In the sea of inspiration and pity porn that is The Mighty, those stories that stand out as positive, accurate portrayals of disability, by disabled people, end up being read and reinterpreted by The Mighty’s predominantly nondisabled readership as being the inspiration, those authors often actively fight against being.

I have said before that in the eyes of the media, disability is imaginary. It is a state to be defined and understood by people who do not personally experience it. You see this phenomenon at every level of media from fictional film and television to supposed news media.

The framing around disability in the media is wrong and harmful and within that framework even those pieces which seek to challenge the status quo can be assimilated into the very worldview they challenge.

People who write progressive pieces for The Mighty run the risk of being “SuperCripped” being placed on pedestals as individual examples of success rather than voices that actually echo the opinions and needs of the many. This is reinforced by just how few positive representations of disability exist on The Mighty.

The Mighty defends this false balance by arguing that everyone should have a say. Though why parents get more of a say than actual disabled people is not clearly articulated.

People have said that they would be ok with The Mighty if it just owned up to its parent focused, pity and inspiration porn peddling ways, rather than continue to claim an advocacy role for disabled people but this to is dangerous. Even if they did change their stated aims, they would still command a lot of traffic. Peddling their harmful representations but being able to more clearly deflect criticism from disabled people because, they could more honestly say “This isn’t about you”.

During my time reading posts under #CrippingTheMighty, I saw at least two tweets where individuals either contemplated or attempted suicide as a result of feeling like burdens to their families. In these cases heavily trafficked blogs were not involved. To have a celebrated archive of hugely popular parental self-pity is dangerous. Which is why though I continue to believe that The Mighty can’t be saved, it must still be actively criticized.

That is not to say that parents don’t have a right to feel stressed or want to seek out support. I just want to dispel the lie that framing your child as a tragedy and oversharing their personal information in a very public forum is in any way helpful. Parents who genuinely just want support and a place to vent should look for a less public venue. Otherwise I will just assume that they are nothing more than attention seeking assholes.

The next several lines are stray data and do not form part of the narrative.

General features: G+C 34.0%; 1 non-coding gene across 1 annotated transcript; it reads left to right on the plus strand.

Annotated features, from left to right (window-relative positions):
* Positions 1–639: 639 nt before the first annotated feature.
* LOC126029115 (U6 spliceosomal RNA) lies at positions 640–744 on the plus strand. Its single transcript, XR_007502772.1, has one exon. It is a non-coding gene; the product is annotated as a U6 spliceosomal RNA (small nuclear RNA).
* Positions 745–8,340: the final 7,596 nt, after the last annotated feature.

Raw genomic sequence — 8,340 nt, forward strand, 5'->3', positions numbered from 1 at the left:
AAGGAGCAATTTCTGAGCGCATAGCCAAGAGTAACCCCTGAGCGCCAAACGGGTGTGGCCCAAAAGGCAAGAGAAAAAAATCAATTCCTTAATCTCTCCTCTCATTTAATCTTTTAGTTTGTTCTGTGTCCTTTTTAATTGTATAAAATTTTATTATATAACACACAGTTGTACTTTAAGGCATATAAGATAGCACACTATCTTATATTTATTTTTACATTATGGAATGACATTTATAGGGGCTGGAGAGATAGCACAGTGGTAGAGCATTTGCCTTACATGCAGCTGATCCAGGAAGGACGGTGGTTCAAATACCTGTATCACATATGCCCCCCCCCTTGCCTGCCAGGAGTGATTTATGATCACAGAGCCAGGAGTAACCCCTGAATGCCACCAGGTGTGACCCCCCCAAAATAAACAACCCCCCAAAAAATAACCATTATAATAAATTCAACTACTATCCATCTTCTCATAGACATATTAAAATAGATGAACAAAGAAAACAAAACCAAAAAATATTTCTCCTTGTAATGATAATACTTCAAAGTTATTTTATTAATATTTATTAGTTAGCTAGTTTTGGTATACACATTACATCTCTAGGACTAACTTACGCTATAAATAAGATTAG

The Mighty writer Carly Findlay, describes the climate of the private writers’ Facebook page as one where those who don’t want to hear our arguments just want the situation to blow over. The problem is that it will and probably already has. Tweeting on the hashtag was only strong for about three days. In some ways The Mighty was lucky that shit hit the fan so close to a major holiday. The tweeting tailed off considerably Christmas Eve and is now comprised primarily of people resharing previously shared pieces.

The Mighty chose to ride out the storm, they payed lip service to our concerns but did not really publicly engage with any of them. Saving themselves from any sort of public accountability while giving the impression that they might do something about the issues but making no promises.

The Mighty will continue on as before and little if anything will change there.

I do hope that people will continue to use #CrippingTheMighty as a tool of dissent and hopefully future protests can be more organized so at least the worst content can be removed quickly.

I also hope to keep engaging with the great new connections, I have made with other disabled activists.

#Cripping The Mighty Roundup (share anything I miss in the comments)

Two Ethical Futures for The Mighty by David M. Perry

Run Down of #CrippingTheMighty by Savannah Logsdon-Breakstone

Some Real Talk About The Mighty by s.e. smith

If you Like It You Shoulda Put a Paycheck On It by Autistic Academic

My E-mail to The Mighty by Ultimate Oddball

Website “The Mighty” Faces Intense Criticism From Disabled Adults by Nancy Jobes

The Mighty is Part of a Long Tradition of Inspiration Porn by Blind Yanqui